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Opened 6 years ago

Closed 4 years ago

Last modified 10 months ago

#10550 closed defect (bug) (fixed)

nofollow attribute added to comment_reply_link function

Reported by: seo-dave Owned by:
Milestone: 3.1 Priority: normal
Severity: minor Version:
Component: Comments Keywords: needs-patch
Focuses: Cc:

Description

Wasn't sure if to list this as a defect or enhancement, it's a defect IMHO.

Within wp-includes/comment-template.php there are nofollow attributes added to the "reply to comment" links.

For search engine ranking reasons this is not a good idea. Since I've had trouble explaining this to non-SEO's (I'm a search engine optimization consultant) I'll explain the problem in detail also see http://wordpress.org/support/topic/287704?replies=1 and http://codex.wordpress.org/Talk:Template_Tags/comment_reply_link.

The original use of nofollow was to stop PR/link benefit passing through a link in effect saving the PR/link benefit. For WordPress that meant you could by default add nofollow links to commenter's links and to some degree protect WordPress blog owners from link comment spammers.

Google has recently reported http://www.mattcutts.com/blog/pagerank-sculpting/ that they now treat nofollow links differently, rather than protecting the PR/link benefit of a nofollow link, they delete the PR/link benefit!

What this means to the average WordPress blog owner is a LOT of PR/link benefit is lost through nofollow links and a lot of this could be through the relatively new reply to comment links.

If you have a highly commented site and have WordPress set to have 50 comments per page, that's 50 reply to comment links with nofollow added. Since Google now deletes the PR/link benefit that would normally go through those links (if it lacked nofollow) a page/site could easily loose over half it's PR/link benefit just because of implementing the reply to comment links!

For those who don't understand PR/link benefit: PR/link benefit is shared equally through all links (internal and external) from a page, so if there are in total 100 links on a page and 50 are nofollow, 50% of the PR/link benefit from that page will now be deleted by Google, it used to go to the non nofollow links!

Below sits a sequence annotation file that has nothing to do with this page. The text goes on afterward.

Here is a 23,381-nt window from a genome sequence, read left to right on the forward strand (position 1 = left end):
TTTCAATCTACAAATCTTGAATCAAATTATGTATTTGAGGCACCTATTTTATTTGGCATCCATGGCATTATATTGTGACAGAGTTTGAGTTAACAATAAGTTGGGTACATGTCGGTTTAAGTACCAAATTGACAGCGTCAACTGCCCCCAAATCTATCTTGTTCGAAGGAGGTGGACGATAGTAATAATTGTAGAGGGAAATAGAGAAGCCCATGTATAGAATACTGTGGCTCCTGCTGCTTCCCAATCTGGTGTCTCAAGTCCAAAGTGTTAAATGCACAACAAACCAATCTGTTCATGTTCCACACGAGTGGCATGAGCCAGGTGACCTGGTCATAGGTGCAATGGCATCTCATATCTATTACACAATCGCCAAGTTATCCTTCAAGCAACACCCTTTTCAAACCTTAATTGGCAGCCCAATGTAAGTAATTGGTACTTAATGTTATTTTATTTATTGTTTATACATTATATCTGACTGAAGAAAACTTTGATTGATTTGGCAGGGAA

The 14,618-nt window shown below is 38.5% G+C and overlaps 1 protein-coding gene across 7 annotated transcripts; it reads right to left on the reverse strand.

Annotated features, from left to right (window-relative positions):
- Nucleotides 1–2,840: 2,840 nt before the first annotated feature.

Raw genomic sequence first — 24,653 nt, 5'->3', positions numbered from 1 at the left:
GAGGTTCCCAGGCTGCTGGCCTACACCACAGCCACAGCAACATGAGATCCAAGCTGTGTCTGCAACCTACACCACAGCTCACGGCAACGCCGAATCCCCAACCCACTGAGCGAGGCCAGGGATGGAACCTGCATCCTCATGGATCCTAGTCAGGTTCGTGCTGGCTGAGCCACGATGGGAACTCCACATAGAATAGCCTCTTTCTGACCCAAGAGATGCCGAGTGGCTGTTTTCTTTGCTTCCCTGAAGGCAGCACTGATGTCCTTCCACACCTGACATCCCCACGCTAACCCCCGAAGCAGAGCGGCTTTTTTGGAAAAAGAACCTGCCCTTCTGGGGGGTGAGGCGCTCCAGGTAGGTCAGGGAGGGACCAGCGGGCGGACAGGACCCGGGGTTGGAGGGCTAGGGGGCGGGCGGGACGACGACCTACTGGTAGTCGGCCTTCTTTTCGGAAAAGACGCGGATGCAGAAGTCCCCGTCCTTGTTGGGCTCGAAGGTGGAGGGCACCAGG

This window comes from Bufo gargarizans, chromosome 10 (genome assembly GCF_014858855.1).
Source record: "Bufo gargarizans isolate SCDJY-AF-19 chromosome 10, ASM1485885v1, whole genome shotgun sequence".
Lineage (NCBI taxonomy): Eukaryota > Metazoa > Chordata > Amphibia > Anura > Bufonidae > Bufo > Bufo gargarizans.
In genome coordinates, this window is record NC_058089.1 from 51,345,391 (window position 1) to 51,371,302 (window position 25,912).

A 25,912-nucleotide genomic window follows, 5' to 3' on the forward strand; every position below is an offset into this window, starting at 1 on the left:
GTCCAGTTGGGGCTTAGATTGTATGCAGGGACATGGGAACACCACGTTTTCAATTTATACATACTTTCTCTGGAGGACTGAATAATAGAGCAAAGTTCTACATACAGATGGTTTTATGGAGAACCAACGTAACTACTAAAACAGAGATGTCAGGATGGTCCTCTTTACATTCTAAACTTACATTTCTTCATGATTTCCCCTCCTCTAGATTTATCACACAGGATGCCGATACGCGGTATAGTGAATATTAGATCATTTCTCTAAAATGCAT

In a perfect world we'd no longer use nofollow anywhere, unfortunately I don't have an easy to implement solution for this problem regarding commenter's links, but there is one for the nofollow attribute on the reply to comment links and that is remove the nofollow attribute or at least make it easier to remove at theme level (I understand there's a way, but I couldn't find it/figure it out).

David Law

Change History (20)

comment:1 @dd326 years ago

perhaps noindex would suit better.

comment:2 follow-up: @seo-dave6 years ago

noindex wouldn't be suitable since you do want the main content of what the reply to links point to, yes the content is theoretically duplicate, (same page with a different URL) the major search engines normally combine the results of duplicate URLs, meaning it's not a problem to have these links without a nofollow attribute. I've had it running this way on one of my sites for well over a month and some of the pages have 100s of comments and the site is doing very well in Google (2,000+ unique visitors a day, most from Google).